The 3rd and penultimate day of the 2013 European Short Course Championships in Herning, Denmark is underway; in addition to a number of semi-finals, medals will be awarded in the following events:
- men’s 1500 free,
- women’s 400 free,
- women’s 100 IM,
- men’s 200 fly,
- men’s 100 free,
- mixed 200 free relay.
Live results (now working MUCH better) can be seen here.
Live video (paid, but cheap) can be seen here.
Day 2 final thoughts.
Day 1 final thoughts.
Full coverage here.
Men’s 1500 Free – TIMED FINAL
Hungary’s other golden Gyurta, Gergely Gyurta, has won the men’s distance freestyle, a timed final, for the first gold medal on Saturday. He was a 14:30.26 in a race that didn’t produce any times that were too special, but did result in some great racing.
Gyurta led most of the way in this race, though there was a tight grouping of 5 swimmers, any of which could have won. It was the last 300 meters, though, where he blew away the competition, dropping his splits down to 28-mids while everyone else hung around at 29-highs.
Gyurta won over Pal Joensen, who is representing Faroe Islands at this meet, by 5 seconds. Joensen was 2nd in 14:35.99, and with Italian teenager Gabrielle Detti took 3rd in 14:36.43.
Gergo Kis, the second Hungarian, didn’t really get into this race until very late, but he had a good kick for 4th in 14:37.66, and Ukraine’s Sergiy Frolov slid at the wire to place 5th in 14:37.95.
Women’s 50 Backstroke – Semifinal
Simona Baumrtova of the Czech Republic took the top seed in the semi-final of the women’s 50 backstroke, with a 26.57. This should be the most competitive of the women’s backstroke finals at this meet, with Poland’s Aleksandra Urbanczyk (26.71) and Mie Nielsen, the 100 back champion, 3rd in 26.79 just behind her.
Expect the final to get much faster, as we saw multiple swimmers beat the European Record in the 100 back earlier in the meet. Sweden’s Michelle Coleman was 4th in 27.01, followed by Italy’s Elena Gemo (27.05), Hungary’s Katinka Hosszu (27.06), Russia’s Daria Ustinova (27.27), and Spain’s Mercedes Peris-Minguet (27.42) are all in a final with a spread of less than a second.
Men’s 50 Breaststroke – Semifinal
Giacomo Perez-D’Orona, the one non-superstar name on France’s medley relay, continues to show that he’s a more-than-capable breaststroker for the Gauls, as he tied for the top seed in the 50 breaststroke in 26.59. His tie came with Damir Dugonjic of Slovenia, a great short course breaststroker whose long course has really improved in the last year.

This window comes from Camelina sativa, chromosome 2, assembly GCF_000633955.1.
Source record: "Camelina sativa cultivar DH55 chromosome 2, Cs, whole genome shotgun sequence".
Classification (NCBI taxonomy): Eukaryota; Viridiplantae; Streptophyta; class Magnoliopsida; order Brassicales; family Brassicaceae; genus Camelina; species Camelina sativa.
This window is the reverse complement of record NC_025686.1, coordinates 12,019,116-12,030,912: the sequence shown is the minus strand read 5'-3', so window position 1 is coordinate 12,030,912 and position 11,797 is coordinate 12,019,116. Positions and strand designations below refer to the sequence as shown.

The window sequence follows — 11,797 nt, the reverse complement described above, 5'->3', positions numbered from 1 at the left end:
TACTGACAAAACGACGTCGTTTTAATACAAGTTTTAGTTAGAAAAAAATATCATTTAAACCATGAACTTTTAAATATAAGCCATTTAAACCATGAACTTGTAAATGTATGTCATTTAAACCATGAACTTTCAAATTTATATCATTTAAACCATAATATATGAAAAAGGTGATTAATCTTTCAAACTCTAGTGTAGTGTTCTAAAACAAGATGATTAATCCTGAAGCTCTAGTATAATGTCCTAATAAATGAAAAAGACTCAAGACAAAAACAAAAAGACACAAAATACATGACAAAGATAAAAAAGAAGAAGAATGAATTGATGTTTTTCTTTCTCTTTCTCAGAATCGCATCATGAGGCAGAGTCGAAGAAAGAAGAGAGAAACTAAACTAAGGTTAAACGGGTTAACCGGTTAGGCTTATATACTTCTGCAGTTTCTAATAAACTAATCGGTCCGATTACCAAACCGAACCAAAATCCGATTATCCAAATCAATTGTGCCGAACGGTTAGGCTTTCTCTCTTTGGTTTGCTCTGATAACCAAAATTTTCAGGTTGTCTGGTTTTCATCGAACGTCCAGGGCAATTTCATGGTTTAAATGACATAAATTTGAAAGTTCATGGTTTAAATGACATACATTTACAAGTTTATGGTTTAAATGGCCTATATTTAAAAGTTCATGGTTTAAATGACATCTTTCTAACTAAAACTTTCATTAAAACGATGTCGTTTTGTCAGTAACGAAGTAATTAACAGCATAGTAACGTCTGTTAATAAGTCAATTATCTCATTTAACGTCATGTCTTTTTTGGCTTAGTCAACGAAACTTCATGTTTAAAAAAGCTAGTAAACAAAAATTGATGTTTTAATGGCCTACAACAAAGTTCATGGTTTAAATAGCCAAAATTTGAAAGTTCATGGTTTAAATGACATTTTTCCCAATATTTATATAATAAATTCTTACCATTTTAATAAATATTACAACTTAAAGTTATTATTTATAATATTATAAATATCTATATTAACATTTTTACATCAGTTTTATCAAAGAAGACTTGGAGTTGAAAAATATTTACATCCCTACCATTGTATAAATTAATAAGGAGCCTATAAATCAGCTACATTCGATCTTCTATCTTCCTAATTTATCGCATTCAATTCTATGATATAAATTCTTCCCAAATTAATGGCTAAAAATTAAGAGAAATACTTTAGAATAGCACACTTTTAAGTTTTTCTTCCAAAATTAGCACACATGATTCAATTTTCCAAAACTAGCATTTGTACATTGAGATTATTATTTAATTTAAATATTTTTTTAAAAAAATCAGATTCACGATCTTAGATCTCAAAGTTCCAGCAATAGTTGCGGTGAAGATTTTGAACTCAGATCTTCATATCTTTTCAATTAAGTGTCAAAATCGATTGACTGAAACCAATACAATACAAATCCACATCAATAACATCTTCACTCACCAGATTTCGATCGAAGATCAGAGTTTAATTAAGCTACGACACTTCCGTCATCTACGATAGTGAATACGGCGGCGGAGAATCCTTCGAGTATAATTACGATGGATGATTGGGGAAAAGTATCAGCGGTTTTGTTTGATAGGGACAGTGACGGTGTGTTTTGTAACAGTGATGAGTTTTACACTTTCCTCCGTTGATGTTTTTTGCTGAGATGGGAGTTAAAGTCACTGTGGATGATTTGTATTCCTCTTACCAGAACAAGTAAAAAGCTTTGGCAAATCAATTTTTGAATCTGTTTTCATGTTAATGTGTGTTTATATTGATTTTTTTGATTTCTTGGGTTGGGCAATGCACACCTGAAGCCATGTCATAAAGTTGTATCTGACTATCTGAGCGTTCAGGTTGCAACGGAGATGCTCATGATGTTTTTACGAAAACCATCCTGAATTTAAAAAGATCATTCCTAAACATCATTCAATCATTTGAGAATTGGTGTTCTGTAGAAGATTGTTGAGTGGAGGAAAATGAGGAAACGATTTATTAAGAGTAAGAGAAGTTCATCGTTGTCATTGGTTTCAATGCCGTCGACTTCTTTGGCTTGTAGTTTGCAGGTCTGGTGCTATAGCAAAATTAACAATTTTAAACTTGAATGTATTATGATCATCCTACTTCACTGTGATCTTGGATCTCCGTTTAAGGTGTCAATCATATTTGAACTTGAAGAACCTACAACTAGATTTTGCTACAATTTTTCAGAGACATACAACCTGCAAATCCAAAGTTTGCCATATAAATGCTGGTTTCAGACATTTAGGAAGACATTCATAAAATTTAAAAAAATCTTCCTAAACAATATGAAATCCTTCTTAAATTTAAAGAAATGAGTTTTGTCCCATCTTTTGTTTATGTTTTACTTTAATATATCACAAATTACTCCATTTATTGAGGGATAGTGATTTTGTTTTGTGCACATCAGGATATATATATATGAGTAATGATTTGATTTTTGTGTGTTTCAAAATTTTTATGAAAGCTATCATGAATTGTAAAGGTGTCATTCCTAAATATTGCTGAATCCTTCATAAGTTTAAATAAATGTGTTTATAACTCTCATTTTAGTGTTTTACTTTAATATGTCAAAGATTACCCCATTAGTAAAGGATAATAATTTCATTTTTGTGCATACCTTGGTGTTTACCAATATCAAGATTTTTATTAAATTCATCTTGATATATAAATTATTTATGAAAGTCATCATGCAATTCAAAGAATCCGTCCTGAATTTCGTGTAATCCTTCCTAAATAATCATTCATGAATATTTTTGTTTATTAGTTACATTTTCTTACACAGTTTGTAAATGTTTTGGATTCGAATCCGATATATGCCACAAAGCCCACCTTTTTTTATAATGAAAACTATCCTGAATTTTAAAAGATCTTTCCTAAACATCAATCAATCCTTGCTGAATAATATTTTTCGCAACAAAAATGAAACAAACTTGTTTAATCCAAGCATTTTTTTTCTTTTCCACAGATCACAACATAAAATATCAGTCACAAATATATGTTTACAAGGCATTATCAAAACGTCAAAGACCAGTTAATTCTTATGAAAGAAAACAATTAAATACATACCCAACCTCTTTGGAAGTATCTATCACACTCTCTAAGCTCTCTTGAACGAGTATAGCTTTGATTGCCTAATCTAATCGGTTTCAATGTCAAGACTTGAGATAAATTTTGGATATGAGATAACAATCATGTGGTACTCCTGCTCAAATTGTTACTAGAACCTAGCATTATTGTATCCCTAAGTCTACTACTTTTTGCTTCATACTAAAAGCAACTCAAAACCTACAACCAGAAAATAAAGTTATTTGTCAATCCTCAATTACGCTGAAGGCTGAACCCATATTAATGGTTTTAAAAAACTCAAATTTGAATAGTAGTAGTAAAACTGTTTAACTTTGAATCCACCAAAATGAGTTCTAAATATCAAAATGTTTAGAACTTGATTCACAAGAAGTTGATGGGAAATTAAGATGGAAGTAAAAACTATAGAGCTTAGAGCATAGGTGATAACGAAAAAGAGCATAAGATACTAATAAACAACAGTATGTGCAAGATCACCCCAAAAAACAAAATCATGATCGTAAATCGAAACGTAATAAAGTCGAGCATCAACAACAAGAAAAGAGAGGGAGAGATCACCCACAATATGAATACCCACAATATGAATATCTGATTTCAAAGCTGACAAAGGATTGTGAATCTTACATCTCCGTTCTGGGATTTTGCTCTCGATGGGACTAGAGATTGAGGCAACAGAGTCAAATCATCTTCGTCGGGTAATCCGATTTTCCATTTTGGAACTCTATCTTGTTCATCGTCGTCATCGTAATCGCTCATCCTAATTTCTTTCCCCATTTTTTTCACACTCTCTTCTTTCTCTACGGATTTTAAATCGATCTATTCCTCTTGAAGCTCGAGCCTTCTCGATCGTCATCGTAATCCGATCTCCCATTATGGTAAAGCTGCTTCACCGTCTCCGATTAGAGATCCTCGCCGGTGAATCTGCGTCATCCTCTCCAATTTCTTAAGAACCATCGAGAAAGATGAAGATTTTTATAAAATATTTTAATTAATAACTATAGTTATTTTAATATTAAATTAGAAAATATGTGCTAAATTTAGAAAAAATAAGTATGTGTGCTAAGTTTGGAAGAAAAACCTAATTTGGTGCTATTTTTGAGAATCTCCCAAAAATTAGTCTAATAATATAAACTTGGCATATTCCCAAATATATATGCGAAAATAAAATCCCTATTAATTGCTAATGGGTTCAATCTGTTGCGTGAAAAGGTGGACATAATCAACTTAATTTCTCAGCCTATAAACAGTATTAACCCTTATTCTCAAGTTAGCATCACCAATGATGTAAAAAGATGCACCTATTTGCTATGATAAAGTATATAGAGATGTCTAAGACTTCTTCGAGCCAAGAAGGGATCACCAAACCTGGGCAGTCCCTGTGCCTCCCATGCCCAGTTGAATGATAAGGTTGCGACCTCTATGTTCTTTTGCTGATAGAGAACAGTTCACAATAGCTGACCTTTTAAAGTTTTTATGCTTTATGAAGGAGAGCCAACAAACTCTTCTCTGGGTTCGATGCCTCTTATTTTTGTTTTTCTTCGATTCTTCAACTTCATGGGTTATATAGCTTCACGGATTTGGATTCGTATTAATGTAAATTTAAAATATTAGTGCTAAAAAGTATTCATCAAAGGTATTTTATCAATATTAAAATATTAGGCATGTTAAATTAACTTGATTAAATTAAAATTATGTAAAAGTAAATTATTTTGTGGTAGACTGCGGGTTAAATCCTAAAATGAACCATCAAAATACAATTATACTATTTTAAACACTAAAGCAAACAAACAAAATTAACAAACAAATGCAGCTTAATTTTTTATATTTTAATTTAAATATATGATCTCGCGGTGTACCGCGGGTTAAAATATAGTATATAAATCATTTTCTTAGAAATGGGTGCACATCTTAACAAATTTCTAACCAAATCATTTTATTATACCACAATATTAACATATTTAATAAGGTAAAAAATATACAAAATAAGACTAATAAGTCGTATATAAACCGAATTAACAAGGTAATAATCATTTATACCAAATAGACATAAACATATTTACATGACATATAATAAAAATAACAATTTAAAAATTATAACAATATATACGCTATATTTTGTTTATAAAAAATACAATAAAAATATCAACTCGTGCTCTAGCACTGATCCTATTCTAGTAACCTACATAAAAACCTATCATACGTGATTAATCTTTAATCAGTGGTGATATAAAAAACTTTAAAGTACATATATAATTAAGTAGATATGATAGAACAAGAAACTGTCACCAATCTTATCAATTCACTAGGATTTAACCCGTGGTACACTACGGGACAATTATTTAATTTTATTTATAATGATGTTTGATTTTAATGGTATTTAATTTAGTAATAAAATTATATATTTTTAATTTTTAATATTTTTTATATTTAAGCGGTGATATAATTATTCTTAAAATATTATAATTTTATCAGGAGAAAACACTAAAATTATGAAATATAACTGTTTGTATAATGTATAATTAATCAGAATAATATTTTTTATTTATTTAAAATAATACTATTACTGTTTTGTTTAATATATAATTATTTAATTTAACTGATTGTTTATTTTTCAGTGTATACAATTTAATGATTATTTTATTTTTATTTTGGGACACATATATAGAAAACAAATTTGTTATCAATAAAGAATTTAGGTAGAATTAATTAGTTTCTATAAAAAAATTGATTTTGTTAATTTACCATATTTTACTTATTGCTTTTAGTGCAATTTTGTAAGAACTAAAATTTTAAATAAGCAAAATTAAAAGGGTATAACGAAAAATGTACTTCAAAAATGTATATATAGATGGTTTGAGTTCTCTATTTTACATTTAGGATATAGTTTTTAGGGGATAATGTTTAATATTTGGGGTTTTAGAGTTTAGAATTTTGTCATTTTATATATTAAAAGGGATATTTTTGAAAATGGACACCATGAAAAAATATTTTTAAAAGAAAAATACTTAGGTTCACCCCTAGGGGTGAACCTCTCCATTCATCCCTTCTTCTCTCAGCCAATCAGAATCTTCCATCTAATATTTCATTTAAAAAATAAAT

The youngest finalist will be Dugonjic’s teammate Peter John Stevens, who at 18 was a 26.75. He’s headed to the United States to train at Tennessee in the fall. In long course, he’s the Junior World Champion in this race.
Turkey’s Demir Atasoy had a breakout swim for the 4th seed; he was a 26.79 to break the Turkish National Record at 26 years old. That’s the second time in the last month he’s broken his own National Record in the race.
Caba Siladji from Serbia is 5th in 26.81; Andrea Toniato from Italy is 6th in 26.83; Johannes Skagius 26.85; and Ireland’s Barry Murphy was 8th in 26.86.
This semi-final was incredibly tight; the difference between Murphy’s qualification and the 18th-place finish was only four-tenths of a second. That meant that swimmers like Giedrius Titenis (27.03) and Hendrik Feldwehr (27.04) both are left out.
Women’s 400 Free – FINALS
Spain’s Mireia Belmonte-Garcia didn’t come close to her World Record in the 400 free from earlier this year, but with surprisingly little push from Federica Pellegrini and Lotte Friis, she easily ran away with her third title of the meet in 3:56.14.
After an early effort from France’s Camille Muffat (who wound up 5th), Belmonte-Garcia took control of this race early and wouldn’t relinquish it.
Friis, the Dane, took 2nd in 3:58.35, giving the home country their 6th medal of the meet, and Pellegrini was 3rd in 3:58.90.
The Netherlands’ Sharon van Rouwendaal continued somewhat of a transition from 200 backstroker/butterflier to distance freestyler by taking 4th in 3:59.22. For Van Rouwendaal, that obliterated the Dutch National Record by four seconds.
Melanie Costa-Schmid and Jazz Carlin tied for 6th in 4:00.92.
Men’s 100 IM – Semifinals
The stars of the 100 IM still didn’t really show their hands too much in prelims, as they did just enough to make it through to final. In the last few years, we’ve seen a changing-of-the-guard in this event from Peter Mankoc’s dominance to a new, younger class of versatile swimmers.
22-year old Stefano Pizzamiglio of Italy is the top seed in 52.77, followed by the Netherlands’ Mike Marissen (53.22) and Daniel Skaaning (53.32).
In as the 4th seed, and just high enough to remain in the thick of the final, is the defending champion Vlad Morozov with a 53.40. Expect him to be well under 52 seconds in the final, if not approaching Ryan Lochte’s World Record of 50.71.
Belgium’s Emmanuel Vanluchene was 5th in 53.71, and Russia’s Sergey Fesikov, a former World Record holder, was 6th in 53.74. Martti Aljand from Estonia, who took bronze in this event last year, played things almost too close, and wound up 7th in 53.77, while Germany’s Philip Heintz was 8th in 53.79.
Gal Nevo from Israel was the first swimmer out, by the slimmest of margins, in 53.81.
Women’s 100 Breast – Semifinals
The women’s breaststrokes continue to be a highlight of this meet, and European swimming in general. Yulia Efimova (1:03.27) and Rikke Moeller-Pedersen (1:04.10) were both under Pedersen’s old Championship Record from last year’s meet, and the World Record holder Ruta Meilutyte lurks in 3rd with a 1:05.13.
After already winning the 50 and the 200, the latter of which came in World Record time, Efimova has to be favored in the final. Pedersen, however, was better on the front-half of her 200, so she has a shot, though Meilutyte doesn’t seem to have the preparation to get either of those swimmers in the final based on her 50 swim (though she would look very strong in the 100 IM later in this session, so perhaps this was an energy-saving swim).